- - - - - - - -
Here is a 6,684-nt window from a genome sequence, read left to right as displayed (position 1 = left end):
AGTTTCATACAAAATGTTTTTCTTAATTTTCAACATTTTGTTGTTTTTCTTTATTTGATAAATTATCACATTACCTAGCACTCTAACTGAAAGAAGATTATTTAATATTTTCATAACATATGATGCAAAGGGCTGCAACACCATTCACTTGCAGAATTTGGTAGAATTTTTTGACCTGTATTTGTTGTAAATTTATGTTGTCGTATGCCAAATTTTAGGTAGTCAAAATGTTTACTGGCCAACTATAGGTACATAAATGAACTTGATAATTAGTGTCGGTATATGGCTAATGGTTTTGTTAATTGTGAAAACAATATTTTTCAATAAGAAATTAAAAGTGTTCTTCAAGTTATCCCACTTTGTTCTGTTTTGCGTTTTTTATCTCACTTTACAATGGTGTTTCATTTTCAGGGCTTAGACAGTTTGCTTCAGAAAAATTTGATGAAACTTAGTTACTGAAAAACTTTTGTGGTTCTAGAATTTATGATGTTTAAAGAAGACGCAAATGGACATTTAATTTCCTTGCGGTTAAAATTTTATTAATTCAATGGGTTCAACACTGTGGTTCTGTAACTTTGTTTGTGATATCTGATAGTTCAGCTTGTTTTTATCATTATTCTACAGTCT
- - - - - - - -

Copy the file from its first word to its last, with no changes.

Here is a 6,684-nt window from a genome sequence, read left to right as displayed (position 1 = left end):
AGTTTCATACAAAATGTTTTTCTTAATTTTCAACATTTTGTTGTTTTTCTTTATTTGATAAATTATCACATTACCTAGCACTCTAACTGAAAGAAGATTATTTAATATTTTCATAACATATGATGCAAAGGGCTGCAACACCATTCACTTGCAGAATTTGGTAGAATTTTTTGACCTGTATTTGTTGTAAATTTATGTTGTCGTATGCCAAATTTTAGGTAGTCAAAATGTTTACTGGCCAACTATAGGTACATAAATGAACTTGATAATTAGTGTCGGTATATGGCTAATGGTTTTGTTAATTGTGAAAACAATATTTTTCAATAAGAAATTAAAAGTGTTCTTCAAGTTATCCCACTTTGTTCTGTTTTGCGTTTTTTATCTCACTTTACAATGGTGTTTCATTTTCAGGGCTTAGACAGTTTGCTTCAGAAAAATTTGATGAAACTTAGTTACTGAAAAACTTTTGTGGTTCTAGAATTTATGATGTTTAAAGAAGACGCAAATGGACATTTAATTTCCTTGCGGTTAAAATTTTATTAATTCAATGGGTTCAACACTGTGGTTCTGTAACTTTGTTTGTGATATCTGATAGTTCAGCTTGTTTTTATCATTATTCTACAGTCT